There’s a healthy amount of combat thrown into the mix here, but Velocity 2X is really more about creating a maximum economy of movement over blowing stuff up. Kai and the Quarp are both more than capable of offense, but the moments of shooting are always perfectly meshed into and part of the movement loop that players are expected to uncover within each stage. The fluidity of motion in Velocity 2X is truly transfixing. It’s hard not to want to keep playing when the action is as addicting as it is here.

Velocity 2X does many things well, but it would be disingenuous to claim it’s perfect. The main source of frustration I had with the game, brief though it was, came from learning the controls. Teleporting, as I mentioned, is accomplished by moving a cursor around on-screen. That sounds easy enough, but in practice it was initially confusing to try and manipulate the reticule while also moving the ship around. What’s more, the player is encouraged to boost constantly, meaning they have to be able to position the reticule for teleportation almost instantaneously in some cases.

It’s an irritation that diminishes after only a brief amount of practice, but there’s no getting around the fact that in some ways the controls are arguably not as intuitive as they could be. Which isn’t the end of the world; after all, even if a game’s controls aren’t intuitive that doesn’t mean they can’t be learned. Velocity 2X has a learning curve, but it’s not an insurmountable one. Mastery requires only that the player practices. With gameplay this fun, it’s not a problem to ask players to stick with it.

Rounding things out is a beautiful visual style that’s equal parts pulsating neons and gorgeous still images. Whether running around as Kai or piloting the Quarp, Velocity 2X looks great and runs spectacularly. At a glance, Kai is a ringer for Samus in her Zero Suit, but it would be unfair to peg her as a clone of Nintendo’s famous bounty hunter. In reality, Kai has a much different personality, as she’s far less cold and calculating than Samus. Kai’s abilities also stem from implants in her body as opposed to a suit of armor. Samus might have helped inspire Kai, but she is very much her own character.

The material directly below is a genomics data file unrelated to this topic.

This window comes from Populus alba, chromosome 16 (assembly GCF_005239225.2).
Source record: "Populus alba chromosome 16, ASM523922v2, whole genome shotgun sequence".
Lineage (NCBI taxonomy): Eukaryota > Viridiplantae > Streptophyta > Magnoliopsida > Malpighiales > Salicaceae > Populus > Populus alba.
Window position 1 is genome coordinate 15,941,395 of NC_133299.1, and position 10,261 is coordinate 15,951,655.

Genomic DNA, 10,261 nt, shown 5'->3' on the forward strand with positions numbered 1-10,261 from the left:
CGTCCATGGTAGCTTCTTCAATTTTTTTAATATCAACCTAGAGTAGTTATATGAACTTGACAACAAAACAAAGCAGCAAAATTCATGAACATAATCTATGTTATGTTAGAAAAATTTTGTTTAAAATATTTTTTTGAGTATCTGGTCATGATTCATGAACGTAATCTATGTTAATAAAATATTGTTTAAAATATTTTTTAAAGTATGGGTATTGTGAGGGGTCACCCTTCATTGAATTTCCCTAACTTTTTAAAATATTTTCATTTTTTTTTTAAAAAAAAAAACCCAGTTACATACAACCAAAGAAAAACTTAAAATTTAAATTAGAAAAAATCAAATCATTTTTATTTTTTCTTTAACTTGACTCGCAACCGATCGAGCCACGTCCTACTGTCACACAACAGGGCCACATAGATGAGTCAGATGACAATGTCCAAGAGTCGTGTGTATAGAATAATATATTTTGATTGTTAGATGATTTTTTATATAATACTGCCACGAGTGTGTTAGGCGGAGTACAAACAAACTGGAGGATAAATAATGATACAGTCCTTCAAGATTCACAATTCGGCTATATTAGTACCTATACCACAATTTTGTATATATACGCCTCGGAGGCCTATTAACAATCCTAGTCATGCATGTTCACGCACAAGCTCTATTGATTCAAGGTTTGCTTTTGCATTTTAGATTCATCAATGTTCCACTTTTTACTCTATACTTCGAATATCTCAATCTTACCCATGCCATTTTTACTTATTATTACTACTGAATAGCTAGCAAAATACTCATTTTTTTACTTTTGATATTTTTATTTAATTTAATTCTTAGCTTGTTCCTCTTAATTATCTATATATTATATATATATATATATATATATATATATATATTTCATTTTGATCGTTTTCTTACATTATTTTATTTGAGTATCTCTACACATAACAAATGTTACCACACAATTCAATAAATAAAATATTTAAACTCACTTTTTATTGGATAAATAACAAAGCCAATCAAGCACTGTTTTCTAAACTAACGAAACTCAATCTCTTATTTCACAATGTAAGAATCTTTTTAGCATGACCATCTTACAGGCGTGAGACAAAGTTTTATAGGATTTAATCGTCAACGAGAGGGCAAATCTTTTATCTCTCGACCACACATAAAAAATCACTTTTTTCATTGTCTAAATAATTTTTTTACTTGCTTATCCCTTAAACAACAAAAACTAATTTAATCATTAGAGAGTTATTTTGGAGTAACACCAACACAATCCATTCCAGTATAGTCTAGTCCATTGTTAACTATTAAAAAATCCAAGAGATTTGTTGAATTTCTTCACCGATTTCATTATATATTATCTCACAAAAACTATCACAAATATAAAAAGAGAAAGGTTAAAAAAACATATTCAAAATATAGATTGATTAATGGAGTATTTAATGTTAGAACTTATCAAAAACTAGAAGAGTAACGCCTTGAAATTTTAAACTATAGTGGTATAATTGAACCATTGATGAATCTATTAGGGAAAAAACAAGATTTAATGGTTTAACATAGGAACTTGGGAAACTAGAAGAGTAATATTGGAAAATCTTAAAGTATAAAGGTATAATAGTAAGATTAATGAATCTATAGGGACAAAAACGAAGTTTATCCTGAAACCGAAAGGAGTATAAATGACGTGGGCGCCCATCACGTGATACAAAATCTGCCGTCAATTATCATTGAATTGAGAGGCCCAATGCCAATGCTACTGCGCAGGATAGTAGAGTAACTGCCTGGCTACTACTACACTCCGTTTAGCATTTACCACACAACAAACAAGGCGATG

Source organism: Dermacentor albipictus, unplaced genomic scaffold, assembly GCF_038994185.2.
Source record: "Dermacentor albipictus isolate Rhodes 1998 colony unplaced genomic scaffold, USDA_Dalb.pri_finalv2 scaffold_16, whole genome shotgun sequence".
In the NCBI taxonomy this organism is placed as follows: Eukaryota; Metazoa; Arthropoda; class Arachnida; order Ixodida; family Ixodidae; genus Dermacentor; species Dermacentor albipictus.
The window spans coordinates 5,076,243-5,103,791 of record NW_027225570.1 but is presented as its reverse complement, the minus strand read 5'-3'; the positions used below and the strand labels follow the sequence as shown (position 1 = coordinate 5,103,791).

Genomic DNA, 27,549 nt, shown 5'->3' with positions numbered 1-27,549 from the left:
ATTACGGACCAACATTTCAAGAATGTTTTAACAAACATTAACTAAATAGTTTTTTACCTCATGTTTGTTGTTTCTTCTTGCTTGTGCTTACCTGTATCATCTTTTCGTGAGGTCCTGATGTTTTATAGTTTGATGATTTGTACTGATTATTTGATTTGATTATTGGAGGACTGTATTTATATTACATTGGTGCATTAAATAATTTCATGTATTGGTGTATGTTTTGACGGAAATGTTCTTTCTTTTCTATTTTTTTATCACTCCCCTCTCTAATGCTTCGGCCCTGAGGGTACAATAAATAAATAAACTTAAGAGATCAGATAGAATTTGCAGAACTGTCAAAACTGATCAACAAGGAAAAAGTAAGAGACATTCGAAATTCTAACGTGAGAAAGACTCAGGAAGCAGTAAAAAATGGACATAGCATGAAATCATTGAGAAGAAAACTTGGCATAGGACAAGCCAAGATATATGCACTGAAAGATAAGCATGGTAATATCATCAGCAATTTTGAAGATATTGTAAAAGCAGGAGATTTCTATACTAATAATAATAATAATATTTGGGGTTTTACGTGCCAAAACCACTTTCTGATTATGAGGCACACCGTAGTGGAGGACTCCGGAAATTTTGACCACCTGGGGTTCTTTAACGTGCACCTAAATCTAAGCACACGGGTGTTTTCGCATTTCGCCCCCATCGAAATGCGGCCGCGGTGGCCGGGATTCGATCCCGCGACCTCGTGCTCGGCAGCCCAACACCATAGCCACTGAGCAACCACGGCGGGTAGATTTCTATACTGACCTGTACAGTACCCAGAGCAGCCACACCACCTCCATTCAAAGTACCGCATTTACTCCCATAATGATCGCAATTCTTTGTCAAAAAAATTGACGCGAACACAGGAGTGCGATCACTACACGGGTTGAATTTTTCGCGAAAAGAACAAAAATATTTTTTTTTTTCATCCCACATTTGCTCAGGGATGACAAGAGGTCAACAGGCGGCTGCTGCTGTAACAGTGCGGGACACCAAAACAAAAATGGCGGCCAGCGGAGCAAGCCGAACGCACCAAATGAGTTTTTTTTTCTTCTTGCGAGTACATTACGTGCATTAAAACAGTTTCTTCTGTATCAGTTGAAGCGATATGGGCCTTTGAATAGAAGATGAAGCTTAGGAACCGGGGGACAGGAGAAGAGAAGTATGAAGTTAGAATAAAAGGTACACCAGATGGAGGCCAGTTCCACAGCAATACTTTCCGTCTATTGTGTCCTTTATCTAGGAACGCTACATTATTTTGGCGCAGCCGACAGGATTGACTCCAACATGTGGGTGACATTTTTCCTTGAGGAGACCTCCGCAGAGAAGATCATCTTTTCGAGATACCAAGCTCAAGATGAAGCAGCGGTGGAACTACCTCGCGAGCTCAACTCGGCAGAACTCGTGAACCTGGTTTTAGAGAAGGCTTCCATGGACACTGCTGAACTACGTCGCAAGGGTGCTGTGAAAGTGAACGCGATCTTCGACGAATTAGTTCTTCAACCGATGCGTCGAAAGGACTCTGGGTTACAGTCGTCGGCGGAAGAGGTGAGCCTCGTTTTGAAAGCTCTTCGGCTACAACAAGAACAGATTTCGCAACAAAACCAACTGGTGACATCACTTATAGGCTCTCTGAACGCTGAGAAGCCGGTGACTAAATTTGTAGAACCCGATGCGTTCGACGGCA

In terms of story, Velocity 2X uses a series of static drawings between stages to communicate its narrative. These images are beautifully rendered and really create a sense of place. The stages themselves tend to be nothing more than sectors of space and corridors, so the cut scenes help to more firmly establish where Kai is and what’s going on. The soundtrack is a nice blend of electronic beats that oscillate between energetic and bouncy during stages and more subdued fair while the cinematics are occurring.

Velocity 2X has online leaderboards to keep players coming back for more, and with the inclusion of all previously released DLC as part of this Switch iteration of the game, this represents the most complete version of the title to date. It’s not an especially long experience, but length isn’t always the objective of a given game, nor is it always an indicator of quality. Velocity 2X is a delightful addition to the eShop exactly as is. FuturLab says that how well Velocity 2X sells on Switch will play a huge role in determining if another sequel is made, so we implore you to go out and give it a download!

Nintendojo was provided a copy of this game for review by a third party, though that does not affect our recommendation. For every review, Nintendojo uses a standard criteria.